“Part of the problem is how the US government…categorizes retail outlets that sell food,” the Food Empowerment Project wrote in their report, Shining a Light on the Valley of Heart’s Delight. “A community with no supermarket and two corner grocery stores that offer liquor and food would be counted as having two retail food outlets, even though the food offered may be extremely limited and consist mainly of [unhealthy] foods.”

These additional complications can limit outside economic support, whether through local or federal funding, which only reinforces food insecurity for those living in food deserts. This vicious cycle, one that impacts countless individuals across the nation, also prevents municipalities, both small and large, from properly assessing the needs of their communities and allocating further organizational resources to the communities in need.

One way that Connecticut communities have attempted to aid those impacted by food deserts is through free lunch programs, coordinated by local municipalities & their school systems. Free lunch programs, which boomed in scope in the wake of the COVID-19 pandemic, have guaranteed access to meals for students & their families, even when school is out of session.  However, as we further distance ourselves from the start of the pandemic and return to a new “normal,” these programs & funding have begun to diminish.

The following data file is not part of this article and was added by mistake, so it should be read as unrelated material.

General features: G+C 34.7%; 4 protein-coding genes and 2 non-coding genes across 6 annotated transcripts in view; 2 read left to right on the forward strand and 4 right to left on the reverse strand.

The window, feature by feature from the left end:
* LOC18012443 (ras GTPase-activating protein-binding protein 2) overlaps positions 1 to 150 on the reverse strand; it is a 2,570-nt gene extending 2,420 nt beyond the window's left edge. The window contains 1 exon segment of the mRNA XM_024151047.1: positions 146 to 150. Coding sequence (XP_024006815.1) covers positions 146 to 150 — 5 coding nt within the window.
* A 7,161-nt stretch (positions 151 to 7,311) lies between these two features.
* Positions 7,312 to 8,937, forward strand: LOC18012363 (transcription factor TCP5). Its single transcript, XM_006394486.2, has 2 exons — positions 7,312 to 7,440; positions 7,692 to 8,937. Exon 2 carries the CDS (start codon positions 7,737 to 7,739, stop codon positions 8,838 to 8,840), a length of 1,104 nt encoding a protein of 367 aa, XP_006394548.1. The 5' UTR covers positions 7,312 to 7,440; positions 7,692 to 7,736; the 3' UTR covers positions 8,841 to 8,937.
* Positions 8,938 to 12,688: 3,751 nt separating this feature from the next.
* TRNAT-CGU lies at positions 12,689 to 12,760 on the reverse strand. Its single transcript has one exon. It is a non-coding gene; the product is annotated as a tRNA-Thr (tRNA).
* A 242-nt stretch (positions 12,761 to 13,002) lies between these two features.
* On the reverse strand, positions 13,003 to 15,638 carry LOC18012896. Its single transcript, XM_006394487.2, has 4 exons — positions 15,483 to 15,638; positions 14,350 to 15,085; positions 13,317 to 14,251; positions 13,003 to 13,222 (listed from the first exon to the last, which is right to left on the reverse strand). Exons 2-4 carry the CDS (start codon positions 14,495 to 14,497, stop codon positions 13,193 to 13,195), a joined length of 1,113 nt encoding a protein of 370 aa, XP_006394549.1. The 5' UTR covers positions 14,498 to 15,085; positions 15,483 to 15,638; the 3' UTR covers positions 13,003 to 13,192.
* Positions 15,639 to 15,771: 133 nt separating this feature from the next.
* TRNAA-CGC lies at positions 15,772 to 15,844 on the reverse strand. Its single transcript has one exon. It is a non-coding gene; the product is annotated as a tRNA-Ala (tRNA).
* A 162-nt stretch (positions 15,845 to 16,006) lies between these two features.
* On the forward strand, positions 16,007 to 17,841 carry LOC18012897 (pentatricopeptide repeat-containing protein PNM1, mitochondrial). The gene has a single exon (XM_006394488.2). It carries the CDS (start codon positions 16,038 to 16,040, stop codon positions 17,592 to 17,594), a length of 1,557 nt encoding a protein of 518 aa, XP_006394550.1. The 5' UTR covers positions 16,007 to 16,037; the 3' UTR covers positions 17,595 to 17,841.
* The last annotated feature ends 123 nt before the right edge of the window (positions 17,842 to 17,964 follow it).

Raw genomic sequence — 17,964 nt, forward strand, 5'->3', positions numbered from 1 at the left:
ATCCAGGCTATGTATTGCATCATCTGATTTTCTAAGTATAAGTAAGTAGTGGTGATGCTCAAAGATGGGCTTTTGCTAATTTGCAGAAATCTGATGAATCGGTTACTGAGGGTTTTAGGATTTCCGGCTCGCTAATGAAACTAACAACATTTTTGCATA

“The federal waiver, which was extended in 2021, ended on June 30. But the month before, Connecticut allocated $30 million in American Rescue Plan funds for school districts to continue providing free meals this year for as long as possible,” Andy Tsubasa Field of the CT Post wrote. “Some districts that received the funds are expecting them to last until sometime [in November 2022], while others are expecting them to become depleted by the end of the 2022-23 school year.”

In the wake of mounting insecurity, many have turned to gardening as a means of growing their own produce. However, whether due to a lack of suitable growing space, a lack of budget or simply a lack of knowledge on the topic, at-home gardening isn’t a sustainable solution for many. In steps community gardens, including Manchester’s very own Spruce Street Community Garden.